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Woodbridge, VA |

If a juvenile was arrested for a felony, and the case was dismissed by accord and satisfaction , are the state-law enforcement records of this case PUBLIC? Also, if a juvenile applies for a job, and signs the waiver for a state background check, did the juvenile sign a contract for even confidential records to be provided to the employer?

Attorney Answers 1


Generally, under Virginia code 16.1-306, any juvenile records are subject to be expunged after an offender turns 19 and at least 5 years have passed since the last court juvenile hearing. Also, traffic convictions get expunged once an offender turns 29; however a felony remains forever. However, if the presiding judge specified that it becomes expunged when the offender turned 18, then that may be the case.
Note, however, that in many cases offenders still have juvenile charges on their NCIC and on electronic court records even though they should have been expunged. It's common for them to stick around longer than they should.
The best way to obtain an accurate answer is to see a criminal defense attorney in person in your area.

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James Stanton Abrenio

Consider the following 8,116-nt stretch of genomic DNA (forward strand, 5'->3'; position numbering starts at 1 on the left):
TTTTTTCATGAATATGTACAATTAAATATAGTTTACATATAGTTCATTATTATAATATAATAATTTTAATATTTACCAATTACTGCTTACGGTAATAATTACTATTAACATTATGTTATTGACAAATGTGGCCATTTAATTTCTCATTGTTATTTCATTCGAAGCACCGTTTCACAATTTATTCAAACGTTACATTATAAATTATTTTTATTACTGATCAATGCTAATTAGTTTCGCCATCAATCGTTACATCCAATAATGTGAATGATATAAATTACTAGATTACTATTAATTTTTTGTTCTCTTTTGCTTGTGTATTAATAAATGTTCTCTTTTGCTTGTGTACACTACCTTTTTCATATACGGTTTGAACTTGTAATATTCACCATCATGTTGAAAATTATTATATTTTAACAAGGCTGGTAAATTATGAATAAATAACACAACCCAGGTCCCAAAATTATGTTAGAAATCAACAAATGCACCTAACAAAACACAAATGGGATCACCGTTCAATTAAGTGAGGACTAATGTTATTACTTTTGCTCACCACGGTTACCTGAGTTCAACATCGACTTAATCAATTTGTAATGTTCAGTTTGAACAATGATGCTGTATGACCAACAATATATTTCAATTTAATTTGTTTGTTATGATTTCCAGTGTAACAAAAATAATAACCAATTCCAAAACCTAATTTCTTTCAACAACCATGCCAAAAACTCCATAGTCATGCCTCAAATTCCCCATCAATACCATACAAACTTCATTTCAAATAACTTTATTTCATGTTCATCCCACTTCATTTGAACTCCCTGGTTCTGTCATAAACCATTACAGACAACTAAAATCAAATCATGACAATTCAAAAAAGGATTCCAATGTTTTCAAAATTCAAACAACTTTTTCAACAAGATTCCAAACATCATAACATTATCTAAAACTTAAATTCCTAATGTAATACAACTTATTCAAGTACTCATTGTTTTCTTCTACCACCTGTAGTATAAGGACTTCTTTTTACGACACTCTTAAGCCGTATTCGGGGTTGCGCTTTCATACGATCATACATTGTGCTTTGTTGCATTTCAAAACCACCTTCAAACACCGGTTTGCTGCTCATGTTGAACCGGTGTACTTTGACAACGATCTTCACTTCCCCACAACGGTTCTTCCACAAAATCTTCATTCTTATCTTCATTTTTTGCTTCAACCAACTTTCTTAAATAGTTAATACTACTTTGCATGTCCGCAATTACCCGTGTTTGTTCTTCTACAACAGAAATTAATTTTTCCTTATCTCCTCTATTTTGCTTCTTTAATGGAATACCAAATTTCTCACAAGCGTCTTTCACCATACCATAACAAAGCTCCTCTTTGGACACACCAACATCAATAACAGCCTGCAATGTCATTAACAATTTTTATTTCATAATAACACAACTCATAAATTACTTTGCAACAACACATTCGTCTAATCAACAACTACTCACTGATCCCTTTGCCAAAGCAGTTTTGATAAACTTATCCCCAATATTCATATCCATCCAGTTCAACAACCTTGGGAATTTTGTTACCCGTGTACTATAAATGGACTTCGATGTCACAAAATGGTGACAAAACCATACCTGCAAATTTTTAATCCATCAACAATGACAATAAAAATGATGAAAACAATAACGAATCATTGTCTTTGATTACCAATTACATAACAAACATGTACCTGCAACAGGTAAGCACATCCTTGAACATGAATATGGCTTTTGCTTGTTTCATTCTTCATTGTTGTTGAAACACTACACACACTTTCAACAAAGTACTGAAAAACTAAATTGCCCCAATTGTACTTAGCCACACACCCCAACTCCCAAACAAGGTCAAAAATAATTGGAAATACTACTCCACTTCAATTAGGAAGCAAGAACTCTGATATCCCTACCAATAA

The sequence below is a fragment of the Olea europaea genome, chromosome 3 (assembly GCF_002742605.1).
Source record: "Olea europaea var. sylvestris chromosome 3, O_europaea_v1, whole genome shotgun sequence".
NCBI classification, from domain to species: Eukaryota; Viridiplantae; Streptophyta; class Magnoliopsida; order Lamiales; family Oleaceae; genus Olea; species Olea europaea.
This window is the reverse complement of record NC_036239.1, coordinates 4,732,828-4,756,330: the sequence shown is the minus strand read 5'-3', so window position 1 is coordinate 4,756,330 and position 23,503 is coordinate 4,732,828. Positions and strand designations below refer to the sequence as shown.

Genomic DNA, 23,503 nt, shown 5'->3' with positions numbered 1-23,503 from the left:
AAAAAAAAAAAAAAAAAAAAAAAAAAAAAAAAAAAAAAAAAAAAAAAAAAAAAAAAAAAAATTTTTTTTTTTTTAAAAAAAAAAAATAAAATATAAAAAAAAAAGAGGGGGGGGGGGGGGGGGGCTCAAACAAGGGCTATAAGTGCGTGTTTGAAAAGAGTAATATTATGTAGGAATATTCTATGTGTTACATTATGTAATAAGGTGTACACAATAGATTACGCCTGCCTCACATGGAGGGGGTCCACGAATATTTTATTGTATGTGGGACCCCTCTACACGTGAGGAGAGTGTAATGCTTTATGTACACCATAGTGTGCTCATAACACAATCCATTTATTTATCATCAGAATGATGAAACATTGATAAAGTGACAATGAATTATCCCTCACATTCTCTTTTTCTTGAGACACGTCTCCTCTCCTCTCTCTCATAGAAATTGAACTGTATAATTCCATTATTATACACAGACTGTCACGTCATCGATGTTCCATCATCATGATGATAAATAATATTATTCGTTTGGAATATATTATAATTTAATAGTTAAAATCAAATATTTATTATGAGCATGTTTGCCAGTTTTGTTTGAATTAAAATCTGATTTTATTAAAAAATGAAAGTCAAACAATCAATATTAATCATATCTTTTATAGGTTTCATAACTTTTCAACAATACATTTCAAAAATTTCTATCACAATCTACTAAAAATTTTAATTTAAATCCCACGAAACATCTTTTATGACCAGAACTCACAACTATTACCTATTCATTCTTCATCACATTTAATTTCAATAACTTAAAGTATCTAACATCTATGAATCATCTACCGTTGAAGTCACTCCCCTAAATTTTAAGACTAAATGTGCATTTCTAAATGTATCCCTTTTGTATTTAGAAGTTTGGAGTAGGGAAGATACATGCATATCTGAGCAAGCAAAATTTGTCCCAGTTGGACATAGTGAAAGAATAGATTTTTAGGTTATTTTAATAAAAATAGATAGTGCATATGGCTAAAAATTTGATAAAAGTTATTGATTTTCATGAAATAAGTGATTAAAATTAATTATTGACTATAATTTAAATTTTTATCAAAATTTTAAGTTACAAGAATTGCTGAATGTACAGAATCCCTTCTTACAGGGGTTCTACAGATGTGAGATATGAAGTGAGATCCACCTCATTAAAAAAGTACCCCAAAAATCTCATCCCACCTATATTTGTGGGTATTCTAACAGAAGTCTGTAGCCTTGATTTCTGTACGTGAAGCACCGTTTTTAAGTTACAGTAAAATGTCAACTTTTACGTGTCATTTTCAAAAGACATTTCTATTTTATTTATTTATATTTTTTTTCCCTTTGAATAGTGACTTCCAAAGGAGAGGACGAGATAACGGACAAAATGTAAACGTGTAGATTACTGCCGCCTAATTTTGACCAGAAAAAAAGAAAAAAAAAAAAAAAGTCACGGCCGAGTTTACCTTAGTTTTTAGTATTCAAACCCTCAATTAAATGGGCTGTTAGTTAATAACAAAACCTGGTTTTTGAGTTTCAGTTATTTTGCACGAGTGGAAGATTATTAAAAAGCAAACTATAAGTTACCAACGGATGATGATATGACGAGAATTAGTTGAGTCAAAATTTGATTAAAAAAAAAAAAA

James Stanton Abrenio


Virginia Code Section 16.1-306 (C) permits a person that had a juvenile adjudication which would be a felony if an adult expunged where that offense was otherwise dismissed (ie accord and satisfaction). This prevents you from having to wait the required time period. To have it done, you simply file a Motion for Expungement in the juvnile court in which the adjucitation was originally held. Assuming the motion is granted, the judge will enter an order that the adjudication be expunged, which will require the court and law enforcement records to be sealed. Once that occurs, you should way several weeks for the expungement to work its way through the system then have you criminal record pulled and see if it shows. If it does, you contact the law enforcement agency and have them correct it, usually by sending a copy of the expungement order. This can be a very paper intensive task, so you should probably get an attorney involved. Agencies seem to move quick when counsel is involved. With regard to who can see the records, assuming they arent expunged, its limited to law enforcement and court agencies and some other statutorily defined state agencies. I think it would be hard for an employer to get ahold of the record. But there is never a guarantee. WIth respect to what you agree to disclosing in an employment application, I imagine it depends on what the agreement is that you signed. I think it will still come down to what the employer can actually get access to, anyway. Which, again, it will be difficult for them to get juvenile records. And remeber, expungements only apply to court records. So lets say, your arrest was on the news. Chances are there is an internet article about it somewhere, which an expungement in Virginia is not going to do much for. You may want to google yourself to see what's out there as well. Best of luck, James S. Abrenio

Alexander M. Ivakhnenko

Alexander M. Ivakhnenko


I appreciate the excellently detailed note by Counsel Abrenio.

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